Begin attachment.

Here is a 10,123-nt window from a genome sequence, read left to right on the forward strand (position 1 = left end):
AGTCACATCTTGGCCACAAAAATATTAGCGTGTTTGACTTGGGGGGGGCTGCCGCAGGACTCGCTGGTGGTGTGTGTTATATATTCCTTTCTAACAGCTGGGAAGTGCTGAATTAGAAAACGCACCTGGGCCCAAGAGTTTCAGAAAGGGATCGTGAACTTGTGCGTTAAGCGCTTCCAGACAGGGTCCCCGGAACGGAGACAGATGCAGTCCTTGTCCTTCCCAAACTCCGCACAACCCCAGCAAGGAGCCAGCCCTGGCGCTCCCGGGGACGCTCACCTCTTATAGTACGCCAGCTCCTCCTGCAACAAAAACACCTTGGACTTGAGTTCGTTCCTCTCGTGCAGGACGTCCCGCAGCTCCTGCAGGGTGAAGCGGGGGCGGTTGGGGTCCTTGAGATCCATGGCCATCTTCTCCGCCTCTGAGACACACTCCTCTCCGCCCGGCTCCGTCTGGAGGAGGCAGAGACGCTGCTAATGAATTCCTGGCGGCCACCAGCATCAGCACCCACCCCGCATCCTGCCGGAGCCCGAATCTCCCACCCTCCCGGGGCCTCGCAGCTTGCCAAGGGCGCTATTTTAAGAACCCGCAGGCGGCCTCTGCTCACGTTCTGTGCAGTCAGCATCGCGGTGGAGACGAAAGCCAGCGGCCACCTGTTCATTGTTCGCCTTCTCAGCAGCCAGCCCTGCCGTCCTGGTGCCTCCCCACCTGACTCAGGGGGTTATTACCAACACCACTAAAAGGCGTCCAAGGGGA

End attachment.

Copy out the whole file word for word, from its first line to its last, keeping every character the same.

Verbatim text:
Here is a 10,123-nt window from a genome sequence, read left to right on the forward strand (position 1 = left end):
AGTCACATCTTGGCCACAAAAATATTAGCGTGTTTGACTTGGGGGGGGCTGCCGCAGGACTCGCTGGTGGTGTGTGTTATATATTCCTTTCTAACAGCTGGGAAGTGCTGAATTAGAAAACGCACCTGGGCCCAAGAGTTTCAGAAAGGGATCGTGAACTTGTGCGTTAAGCGCTTCCAGACAGGGTCCCCGGAACGGAGACAGATGCAGTCCTTGTCCTTCCCAAACTCCGCACAACCCCAGCAAGGAGCCAGCCCTGGCGCTCCCGGGGACGCTCACCTCTTATAGTACGCCAGCTCCTCCTGCAACAAAAACACCTTGGACTTGAGTTCGTTCCTCTCGTGCAGGACGTCCCGCAGCTCCTGCAGGGTGAAGCGGGGGCGGTTGGGGTCCTTGAGATCCATGGCCATCTTCTCCGCCTCTGAGACACACTCCTCTCCGCCCGGCTCCGTCTGGAGGAGGCAGAGACGCTGCTAATGAATTCCTGGCGGCCACCAGCATCAGCACCCACCCCGCATCCTGCCGGAGCCCGAATCTCCCACCCTCCCGGGGCCTCGCAGCTTGCCAAGGGCGCTATTTTAAGAACCCGCAGGCGGCCTCTGCTCACGTTCTGTGCAGTCAGCATCGCGGTGGAGACGAAAGCCAGCGGCCACCTGTTCATTGTTCGCCTTCTCAGCAGCCAGCCCTGCCGTCCTGGTGCCTCCCCACCTGACTCAGGGGGTTATTACCAACACCACTAAAAGGCGTCCAAGGGGA